Was an Olson twin involved? Maybe, and then a definite 'No'. Did the recent break-up with Williams (and resulting party animalism) plant a suicidal seed, or did he simply mix too many sleeping pills with a case of exhaustion, pneumonia and/or some other fatalistic catalyst? Who saw him last? Who has insight into what he was thinking before, during, and after the act? Sign them up, champion their appearance and indirect information, and let the ethically inert yakking begin. As the Gilliam camp regroups, as Nolan eventually releases a statement in support and suffering for his lost collaborator, as mothers weep, fangals gawk and fanboys fidget (no Joker in Part 3, huh?), the tragedy of a human life lost will be swept up in yet another wave of that grand old Day of the Locust legend of young prominence poisoned and fading into myth.
You'll hear the names of other Hall of Flame-Out members mentioned, nods to everyone from James Dean to Kurt Cobain. Even when his death is ruled something other than a purposeful attack on everything he achieved, his acting skill and the resulting acclaim will play Devil's advocate to the continuing disbelief. Poems will attempt to explain his allure, songs will be sung trying to make sense of potential snuffed out, the standard siren's lament to all fallen figureheads. While it may sound resoundingly callous, we'll get over this death. We'll mourn the fallen, place him in perspective, line up for Dark Knight come July, and indulge in the months of unfathomable pre-release publicity. It will all be so careful, so cautious, so…cash flowing.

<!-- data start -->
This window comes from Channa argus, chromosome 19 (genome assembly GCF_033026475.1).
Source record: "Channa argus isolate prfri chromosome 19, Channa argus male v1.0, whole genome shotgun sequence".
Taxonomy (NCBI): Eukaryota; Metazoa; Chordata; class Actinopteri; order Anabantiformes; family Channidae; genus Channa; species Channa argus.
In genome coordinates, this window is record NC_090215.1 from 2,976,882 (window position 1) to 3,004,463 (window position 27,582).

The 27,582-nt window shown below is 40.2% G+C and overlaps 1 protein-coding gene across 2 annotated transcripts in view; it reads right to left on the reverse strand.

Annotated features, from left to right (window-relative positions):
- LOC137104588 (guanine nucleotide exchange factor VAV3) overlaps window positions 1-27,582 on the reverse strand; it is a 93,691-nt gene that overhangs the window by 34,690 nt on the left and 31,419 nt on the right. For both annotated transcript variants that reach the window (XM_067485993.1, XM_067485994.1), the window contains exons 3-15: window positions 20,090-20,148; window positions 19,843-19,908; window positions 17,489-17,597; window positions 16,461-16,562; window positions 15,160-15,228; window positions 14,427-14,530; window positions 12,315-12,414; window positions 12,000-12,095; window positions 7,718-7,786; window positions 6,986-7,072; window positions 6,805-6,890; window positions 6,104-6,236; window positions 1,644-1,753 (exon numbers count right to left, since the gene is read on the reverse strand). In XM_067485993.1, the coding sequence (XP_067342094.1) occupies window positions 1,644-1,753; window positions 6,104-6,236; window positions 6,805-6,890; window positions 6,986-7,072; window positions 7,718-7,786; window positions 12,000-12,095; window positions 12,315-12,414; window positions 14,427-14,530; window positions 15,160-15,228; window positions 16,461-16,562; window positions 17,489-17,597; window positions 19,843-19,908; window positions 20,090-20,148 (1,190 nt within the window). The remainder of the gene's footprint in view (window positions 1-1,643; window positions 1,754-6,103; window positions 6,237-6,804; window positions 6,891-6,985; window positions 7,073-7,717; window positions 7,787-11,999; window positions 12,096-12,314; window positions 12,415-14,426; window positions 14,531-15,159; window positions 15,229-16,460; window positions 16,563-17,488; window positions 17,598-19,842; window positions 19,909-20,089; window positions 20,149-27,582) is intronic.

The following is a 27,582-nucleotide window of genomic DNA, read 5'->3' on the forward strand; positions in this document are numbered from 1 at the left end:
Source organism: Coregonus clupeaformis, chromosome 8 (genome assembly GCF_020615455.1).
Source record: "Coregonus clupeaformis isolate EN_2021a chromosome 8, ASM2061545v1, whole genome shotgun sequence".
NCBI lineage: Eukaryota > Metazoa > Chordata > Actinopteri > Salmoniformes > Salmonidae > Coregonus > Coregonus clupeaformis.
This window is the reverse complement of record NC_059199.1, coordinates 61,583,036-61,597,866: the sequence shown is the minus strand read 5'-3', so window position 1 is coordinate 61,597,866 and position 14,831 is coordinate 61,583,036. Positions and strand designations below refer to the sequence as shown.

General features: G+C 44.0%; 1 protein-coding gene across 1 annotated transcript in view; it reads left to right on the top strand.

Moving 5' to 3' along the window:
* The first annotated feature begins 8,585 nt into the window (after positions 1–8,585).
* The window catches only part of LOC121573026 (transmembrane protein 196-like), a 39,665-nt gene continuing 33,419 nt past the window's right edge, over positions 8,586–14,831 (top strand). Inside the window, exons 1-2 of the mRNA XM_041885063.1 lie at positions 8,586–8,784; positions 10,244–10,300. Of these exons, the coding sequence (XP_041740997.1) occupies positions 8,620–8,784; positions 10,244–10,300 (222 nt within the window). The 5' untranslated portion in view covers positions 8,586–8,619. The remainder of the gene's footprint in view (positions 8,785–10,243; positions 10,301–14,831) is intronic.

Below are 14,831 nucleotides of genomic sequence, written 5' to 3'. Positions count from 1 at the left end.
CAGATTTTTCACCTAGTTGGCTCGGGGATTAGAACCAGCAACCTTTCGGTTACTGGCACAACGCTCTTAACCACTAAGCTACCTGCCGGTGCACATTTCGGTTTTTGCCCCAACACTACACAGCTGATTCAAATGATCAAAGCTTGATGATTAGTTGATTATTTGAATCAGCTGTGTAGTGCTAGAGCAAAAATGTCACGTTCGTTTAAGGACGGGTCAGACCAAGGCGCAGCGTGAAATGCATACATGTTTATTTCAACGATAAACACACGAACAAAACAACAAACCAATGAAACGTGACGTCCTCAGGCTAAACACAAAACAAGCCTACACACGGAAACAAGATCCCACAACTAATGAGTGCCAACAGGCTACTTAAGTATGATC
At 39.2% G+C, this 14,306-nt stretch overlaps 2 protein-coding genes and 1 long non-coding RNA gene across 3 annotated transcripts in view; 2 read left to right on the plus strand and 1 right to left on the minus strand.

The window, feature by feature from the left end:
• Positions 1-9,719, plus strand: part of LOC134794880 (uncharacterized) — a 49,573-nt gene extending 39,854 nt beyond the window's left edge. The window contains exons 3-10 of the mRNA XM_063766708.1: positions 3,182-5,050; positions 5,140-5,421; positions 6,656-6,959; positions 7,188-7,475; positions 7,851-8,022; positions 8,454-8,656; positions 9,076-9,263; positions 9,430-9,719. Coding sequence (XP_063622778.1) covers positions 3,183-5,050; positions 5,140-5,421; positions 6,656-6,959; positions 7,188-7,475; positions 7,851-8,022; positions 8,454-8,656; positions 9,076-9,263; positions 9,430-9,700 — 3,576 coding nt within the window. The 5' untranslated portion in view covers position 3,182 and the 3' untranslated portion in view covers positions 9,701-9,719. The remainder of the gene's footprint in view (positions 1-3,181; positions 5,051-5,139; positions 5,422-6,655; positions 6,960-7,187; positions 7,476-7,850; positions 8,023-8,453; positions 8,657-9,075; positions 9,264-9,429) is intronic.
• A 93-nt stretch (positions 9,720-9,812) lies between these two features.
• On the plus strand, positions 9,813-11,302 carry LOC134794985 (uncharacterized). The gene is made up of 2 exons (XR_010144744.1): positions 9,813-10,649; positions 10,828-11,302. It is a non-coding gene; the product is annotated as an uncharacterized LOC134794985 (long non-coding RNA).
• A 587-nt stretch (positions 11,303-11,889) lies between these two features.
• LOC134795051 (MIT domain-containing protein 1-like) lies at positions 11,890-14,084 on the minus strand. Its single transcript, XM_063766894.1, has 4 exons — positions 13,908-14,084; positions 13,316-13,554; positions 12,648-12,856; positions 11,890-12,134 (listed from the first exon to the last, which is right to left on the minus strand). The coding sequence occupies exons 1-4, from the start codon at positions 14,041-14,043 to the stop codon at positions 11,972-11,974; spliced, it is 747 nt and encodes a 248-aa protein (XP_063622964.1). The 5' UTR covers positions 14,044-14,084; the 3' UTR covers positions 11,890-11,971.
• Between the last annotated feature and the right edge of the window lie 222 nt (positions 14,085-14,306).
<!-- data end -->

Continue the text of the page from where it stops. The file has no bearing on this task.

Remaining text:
Ironically enough, the tagline for Nolan's blockbuster in the making is a snide little comment from Ledger's Joker - "Why So Serious?" The answer, sadly, is succinct. It's because you left us too soon, Heath. We thought we knew you, and now we never will. You leave behind a body of work for future generations to judge. They'll have the much better perspective. For now, we'll have to suffer the whirlwind of conjecture and gossip. It will be funny sad, Mr. Joker, not funny ha-ha. No one feels much like laughing now, and you really can't blame them. After all, 15 years ago we went through something very similar to this. It was, like this, horrible and unexplainable. Unfortunately, it's pretty much a guarantee we'll go through it again sometime in the future.